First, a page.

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Vote on the motion of no confidence against Imran Khan underway in the National Assembly


Meanwhile, the High Court in Islamabad is set to hear a plea to stop Imran Khan from replacing General Qamar Bajwa as army chief, fearing martial law could be imposed.

Archive image of Imran Khan. PA

Voting on a no-confidence motion against Pakistani Prime Minister Imran Khan began Sunday in the National Assembly minutes after midnight.

Assembly Speaker Asad Qaiser and Deputy Speaker Qasim Suri resigned minutes before the session resumed, saying they did not want to be part of a “foreign plot” to overthrow the government.

The current session is chaired by Ayaz Sadiq, Geo News reported.

Earlier, Pakistan’s Chief Justice Umra Ata Bandial ordered the opening of the Supreme Court after the Speaker of the National Assembly refused to allow the vote on the no-confidence motion against Prime Minister Imran Khan, FYR News reported.

The Supreme Court said it would take legal action if the vote did not take place.

It came after opposition leaders urged the SC to intervene as the session of Pakistan’s National Assembly was adjourned for the fourth time today after President Asad Qaiser refused to vote on the no-confidence motion against Prime Minister Imran Khan, local media reported.

According to Geo NewsQaiser said he had a 30-year relationship with Imran Khan and could not end it, even if it meant facing contempt of court.

On Thursday, the Supreme Court overturned the decision of the Deputy Speaker of the National Assembly rejecting a no-confidence motion against Khan on April 3. He also ordered a vote of no confidence against the prime minister on April 9. Failure to do so will amount to “contempt of court”.

‘Violation of SC order’, says opposition

The opposition, which is growing frustrated with the delays, has accused the president of colluding with Khan to delay the no-confidence motion.

PPP leader Bilawal Bhutto Zardari said Khan’s decision to convene his cabinet shows there is “clearly no intention to vote” on the confidence motion today.

PML-N leader Maryam Nawaz Sharif had urged the Supreme Court to take cognizance suo moto of the “brazen violation of the court order” by Khan and the Speaker and Deputy Speaker of the Assembly.

Meanwhile, Khan summoned his cabinet to his residence after his government filed a petition for review challenging the Supreme Court’s verdict which ordered today’s vote of no confidence.

Plea filed to ban Imran Khan from dismissing army chief

According to FYR Newsthe High Court in Islamabad has also opened and is about to accept a petition to stop Khan from replacing army chief General Qamar Jawed Bajwa, Dawn reported.

The petition seeks to ban Khan from using his “arbitrary powers”. However, earlier Khan said he was not looking to remove Bajwa, FYR News reported.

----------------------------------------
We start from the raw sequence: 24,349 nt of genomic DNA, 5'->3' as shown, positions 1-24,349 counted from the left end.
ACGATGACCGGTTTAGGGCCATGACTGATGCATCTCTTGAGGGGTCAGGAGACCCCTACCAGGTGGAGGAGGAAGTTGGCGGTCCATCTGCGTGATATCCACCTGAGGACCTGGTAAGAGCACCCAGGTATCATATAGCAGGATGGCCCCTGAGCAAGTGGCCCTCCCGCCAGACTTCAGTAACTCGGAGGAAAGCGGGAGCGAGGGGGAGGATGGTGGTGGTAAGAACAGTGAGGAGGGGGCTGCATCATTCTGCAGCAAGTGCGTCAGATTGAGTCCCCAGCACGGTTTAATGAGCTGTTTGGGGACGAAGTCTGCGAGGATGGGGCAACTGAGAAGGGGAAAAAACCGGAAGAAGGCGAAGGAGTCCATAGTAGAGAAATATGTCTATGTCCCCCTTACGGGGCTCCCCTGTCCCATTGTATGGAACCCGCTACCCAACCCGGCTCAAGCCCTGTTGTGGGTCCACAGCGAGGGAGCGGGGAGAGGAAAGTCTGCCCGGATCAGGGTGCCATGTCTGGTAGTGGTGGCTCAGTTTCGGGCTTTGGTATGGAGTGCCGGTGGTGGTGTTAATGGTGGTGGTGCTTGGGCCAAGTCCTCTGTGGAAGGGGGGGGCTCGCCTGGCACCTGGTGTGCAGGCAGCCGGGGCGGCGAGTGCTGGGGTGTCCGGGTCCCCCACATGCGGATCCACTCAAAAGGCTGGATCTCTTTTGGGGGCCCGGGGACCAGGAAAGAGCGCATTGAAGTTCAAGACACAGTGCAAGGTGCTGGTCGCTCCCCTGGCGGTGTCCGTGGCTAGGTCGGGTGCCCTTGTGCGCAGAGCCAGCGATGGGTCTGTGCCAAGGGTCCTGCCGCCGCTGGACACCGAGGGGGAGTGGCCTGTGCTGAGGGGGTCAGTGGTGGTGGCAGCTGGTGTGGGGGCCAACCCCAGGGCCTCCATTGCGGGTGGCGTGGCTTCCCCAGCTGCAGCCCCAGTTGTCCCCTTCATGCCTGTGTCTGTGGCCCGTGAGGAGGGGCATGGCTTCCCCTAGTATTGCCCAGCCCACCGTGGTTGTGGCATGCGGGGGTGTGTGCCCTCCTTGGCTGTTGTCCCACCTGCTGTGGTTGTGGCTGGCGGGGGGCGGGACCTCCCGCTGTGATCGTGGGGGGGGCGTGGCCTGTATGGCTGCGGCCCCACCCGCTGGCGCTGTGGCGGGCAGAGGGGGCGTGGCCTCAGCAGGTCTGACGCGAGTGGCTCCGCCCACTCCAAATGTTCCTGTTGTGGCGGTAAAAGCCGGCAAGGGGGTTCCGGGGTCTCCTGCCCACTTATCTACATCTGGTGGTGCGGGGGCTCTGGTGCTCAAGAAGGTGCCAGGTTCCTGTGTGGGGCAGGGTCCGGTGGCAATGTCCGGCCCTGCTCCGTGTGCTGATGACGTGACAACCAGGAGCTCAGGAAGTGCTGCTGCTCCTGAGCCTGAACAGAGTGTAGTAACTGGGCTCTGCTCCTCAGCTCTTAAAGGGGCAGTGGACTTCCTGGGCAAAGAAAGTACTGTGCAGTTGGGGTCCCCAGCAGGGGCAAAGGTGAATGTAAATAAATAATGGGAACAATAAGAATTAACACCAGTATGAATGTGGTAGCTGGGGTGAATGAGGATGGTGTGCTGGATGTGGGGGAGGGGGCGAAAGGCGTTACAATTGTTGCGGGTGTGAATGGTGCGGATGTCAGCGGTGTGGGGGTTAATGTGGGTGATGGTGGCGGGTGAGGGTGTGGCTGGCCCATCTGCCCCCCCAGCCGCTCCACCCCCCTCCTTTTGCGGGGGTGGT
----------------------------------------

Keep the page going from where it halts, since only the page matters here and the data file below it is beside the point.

What has happened so far

The Assembly convened on April 9 to vote on the no-confidence motion against Khan, as directed by the Supreme Court. The Prime Minister has not yet attended the meeting.

A joint opposition that spans the political spectrum from left to radically religious has said it has the 172 votes needed in Pakistan’s 342-seat parliament to oust Prime Minister Imran Khan.

However, voting continued to be delayed due to namaaz and iftar.

“Foreign Threat Letter”

Earlier in the day during the Assembly session, Foreign Minister Shah Mehmood Qureshi said US National Security Adviser Jake Sullivan had called his Pakistani counterpart and advised him not to travel to Russia.

“Where in the world does a sovereign state receive directives from other countries, and what independent country accepts such directives?” Geo News quoted him as saying.

Earlier, Imran Khan said he had received a “threatening letter” which proved the involvement of a foreign hand behind the decision to oust him from power.

Khan visited Moscow on February 23 just hours before Russia invaded neighboring Ukraine.

Vote of no confidence against Khan on April 3

On April 3, the Common Opposition tabled a no-confidence motion against Imran Khan in the 342-member National Assembly, claiming his government was responsible for the “current economic crisis in the country”. Several lawmakers from the ruling PTI switched sides ahead of voting day, leaving Khan with little support to survive the motion.

However, on D-Day, Assembly Deputy Speaker Qasim Khan Suri rejected the motion against Khan who came to power in 2018.

The opposition leaders then moved the Supreme Court which then ruled in their favour.

A bench of five judges voted unanimously on Thursday against President Arif Alvi’s dissolution of the National Assembly at the behest of Khan who called for early polls.

He noted that by asking the President to do so, Prime Minister Imran Khan violated Article 58 of the Constitution.

Under Article 58, the National Assembly cannot be dissolved in the event of a vote of no confidence in the government, NDTV reported.

Politics in Pakistan is heavily dominated by the military and has remained mostly unstable. No Pakistani prime minister has been able to complete a full five-year term.

With contributions from agencies

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